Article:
The solutions are not easy. It's not just condemning the vile, but somehow transforming the vile. How do we do that? I don't know.

There will be another vigil on August 27 led by the Interfaith Coalition of La Crosse. Maybe some ideas about strengthening our options and abilities to act and react in positive ways can be discussed.

In the meantime, connecting with local groups like SURJ and Shoulder to Shoulder and others can help to build a base of resiliency.


Here are a few resources that might help:
from Medium: Eight things we can do right now to help Charlottesville
from Mother Jones: Law enforcement playbook for keeping the next far-right protest in check
from The Leadership Conference: 10 Actions That You Can Take To Stop White Supremacy And Stand Up For Civil And Human Rights

Also, Madison Mayor Paul Soglin is calling for removal of city-owned monuments to Confederate soldiers in Madison's Forest Hills Cemetery 

Wednesday, August 16, 2017

Poverty Simulator

For those not familiar with how it feels to be poor, a Povery Simulation is being hosted in La Crosse on August 30 from 9 a.m. to noon by the Erickson Boys and Girls Club of La Crosse (1331 Clinton Street). Because their FB event page is off limits to non FB users and there doesn't seem to be a non-FB website that describes the event, details are shown here.

 The Boys & Girls Clubs of Greater La Crosse in collaboration with Silver Lake's Educator Leadership Master's Program invite the La Crosse community to participate in a simulation of what it is like for many Americans to live in poverty. 
Poverty affects 43.1 million people in the United States. In La Crosse 28% of the community lives below the poverty threshold. 

The mission of this simulation is to allow individuals with more economic stability to gain a first hand experience of the difficulties of poverty. We are in need of 70-120 Participants for this simulation to be most effective. All materials for the event will be provided on site. 

If you are interested in participating, please use the link at the FB event or contact Britton Slowey (britton.slowey-at-bgclax-dot-org).

If you know any others within the community who would be interested in this event, please feel free to invite them. We believe that through collaboration, experience and understanding we can face and conquer the issue of poverty in our communities.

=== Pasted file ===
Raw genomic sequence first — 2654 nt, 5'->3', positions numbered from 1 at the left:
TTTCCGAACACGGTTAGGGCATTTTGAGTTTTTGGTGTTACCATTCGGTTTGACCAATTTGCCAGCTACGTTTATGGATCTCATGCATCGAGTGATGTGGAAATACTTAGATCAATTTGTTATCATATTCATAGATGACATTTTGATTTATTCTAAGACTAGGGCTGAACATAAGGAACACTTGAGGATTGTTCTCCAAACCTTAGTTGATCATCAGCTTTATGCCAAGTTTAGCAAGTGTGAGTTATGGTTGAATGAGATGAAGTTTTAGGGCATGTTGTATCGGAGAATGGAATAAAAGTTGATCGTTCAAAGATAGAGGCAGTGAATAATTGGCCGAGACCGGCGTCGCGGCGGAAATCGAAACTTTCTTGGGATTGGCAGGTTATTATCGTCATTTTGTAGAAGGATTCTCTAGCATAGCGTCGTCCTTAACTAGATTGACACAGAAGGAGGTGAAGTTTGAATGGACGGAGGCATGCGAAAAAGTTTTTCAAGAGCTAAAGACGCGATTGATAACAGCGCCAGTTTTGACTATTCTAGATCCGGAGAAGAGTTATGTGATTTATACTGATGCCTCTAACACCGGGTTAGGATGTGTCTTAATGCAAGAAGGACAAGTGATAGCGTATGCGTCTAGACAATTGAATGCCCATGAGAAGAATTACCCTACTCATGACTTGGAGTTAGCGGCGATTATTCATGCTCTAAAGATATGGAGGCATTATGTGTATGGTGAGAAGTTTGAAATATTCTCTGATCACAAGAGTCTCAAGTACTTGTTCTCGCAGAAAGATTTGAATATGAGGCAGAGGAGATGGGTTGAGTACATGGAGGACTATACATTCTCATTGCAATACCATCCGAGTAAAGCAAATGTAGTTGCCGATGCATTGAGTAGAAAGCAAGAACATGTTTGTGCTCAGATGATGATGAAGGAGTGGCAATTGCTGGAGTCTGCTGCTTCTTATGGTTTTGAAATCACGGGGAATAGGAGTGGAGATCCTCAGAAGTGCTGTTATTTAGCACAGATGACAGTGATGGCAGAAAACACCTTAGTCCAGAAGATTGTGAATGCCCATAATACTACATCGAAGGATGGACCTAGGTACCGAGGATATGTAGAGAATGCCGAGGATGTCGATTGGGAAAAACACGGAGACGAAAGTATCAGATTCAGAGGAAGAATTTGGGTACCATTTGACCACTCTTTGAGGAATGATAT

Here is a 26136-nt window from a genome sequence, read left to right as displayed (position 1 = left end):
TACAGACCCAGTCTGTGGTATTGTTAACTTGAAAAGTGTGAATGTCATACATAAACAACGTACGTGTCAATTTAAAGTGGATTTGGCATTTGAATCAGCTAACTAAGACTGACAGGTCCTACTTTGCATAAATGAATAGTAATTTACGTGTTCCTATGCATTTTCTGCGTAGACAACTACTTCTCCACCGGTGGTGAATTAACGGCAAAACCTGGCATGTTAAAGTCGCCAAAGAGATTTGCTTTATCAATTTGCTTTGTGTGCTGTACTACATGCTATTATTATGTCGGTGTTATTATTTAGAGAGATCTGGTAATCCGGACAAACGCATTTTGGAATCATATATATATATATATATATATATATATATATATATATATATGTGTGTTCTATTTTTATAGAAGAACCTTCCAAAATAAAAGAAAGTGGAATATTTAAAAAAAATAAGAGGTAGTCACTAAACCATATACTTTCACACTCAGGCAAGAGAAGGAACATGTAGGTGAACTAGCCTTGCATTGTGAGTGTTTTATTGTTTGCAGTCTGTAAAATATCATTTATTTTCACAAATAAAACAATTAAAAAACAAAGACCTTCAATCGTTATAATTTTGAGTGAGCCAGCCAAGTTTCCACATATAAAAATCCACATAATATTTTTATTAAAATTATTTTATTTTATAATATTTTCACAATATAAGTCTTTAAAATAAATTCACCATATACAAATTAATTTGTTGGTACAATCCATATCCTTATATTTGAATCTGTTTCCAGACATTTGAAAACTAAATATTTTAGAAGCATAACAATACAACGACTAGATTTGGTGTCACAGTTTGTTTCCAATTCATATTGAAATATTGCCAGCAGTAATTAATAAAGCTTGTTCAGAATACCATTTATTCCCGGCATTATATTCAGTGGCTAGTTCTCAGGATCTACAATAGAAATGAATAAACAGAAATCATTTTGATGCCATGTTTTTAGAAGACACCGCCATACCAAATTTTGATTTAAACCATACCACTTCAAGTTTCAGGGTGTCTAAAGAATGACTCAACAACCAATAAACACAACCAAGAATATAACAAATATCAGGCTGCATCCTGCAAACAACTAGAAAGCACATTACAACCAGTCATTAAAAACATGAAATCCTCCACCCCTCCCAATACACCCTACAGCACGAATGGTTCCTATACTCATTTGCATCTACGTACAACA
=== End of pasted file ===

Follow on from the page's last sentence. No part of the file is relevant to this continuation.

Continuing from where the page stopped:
Sunday, August 13, 2017

What's coming up? August 14-20

We stand with Charlottesville and all those affected by hate, prejudice, ignorance, and suffering. Every moment, we have the choice to create ripples of compassion, generosity, and love, or to fan the flames of hatred, greed, and misery. May we have the strength to choose the light.

“Darkness cannot drive out darkness: only light can do that. Hate cannot drive out hate: only love can do that.”  - Martin Luther King Jr., A Testament of Hope: The Essential Writings and Speeches

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This week is very busy. Please try to attend or participate in at least one event or action this week. If your event is not shown and you'd like to submit it, please use this form or email couleeprogressive-at-hotmail-dot-com.

Monday, 8/14
4:00 p.m. at City Hall (council chambers) - City of La Crosse Plan Committee meeting including a Public Hearing on the 2018-2022 Capital Improvement Program Budget which covers the Airport; Harbors/Docks/Waterways; Miscellaneous/Special Projects (like bike/ped infrastructure); Parks, Recreation, and Forestry Department (including Memorial Pool rebuild); Police Department; and Public Buildings. Links to budget details in agenda. Must register BEFORE 4 pm if you wish to speak.

5:00 p.m. at the Onalaska Public Library - State Senator Jennifer Shilling and State Representative Jill Billings will hold a listening session on the Governor's plan to give $3 billion of tax payer dollars to Foxconn. If you can't attend this meeting, you can complete Rep. Billings' online survey.

6:30 p.m. Weigent-Hogan Neighborhood Assn meeting at 401 West Avenue South

Tuesday, 8/15

6:30 p.m. Green Drinks at Fayze's - There are no dues, fees, agenda, board, minutes, attendance or programs. We hope you will find a lively mixture of people with similar interest in environmental health and learn new ideas as well. A calendar of upcoming events will provide an opportunity to choose areas of interest. Pay for a drink, stay for the conversation.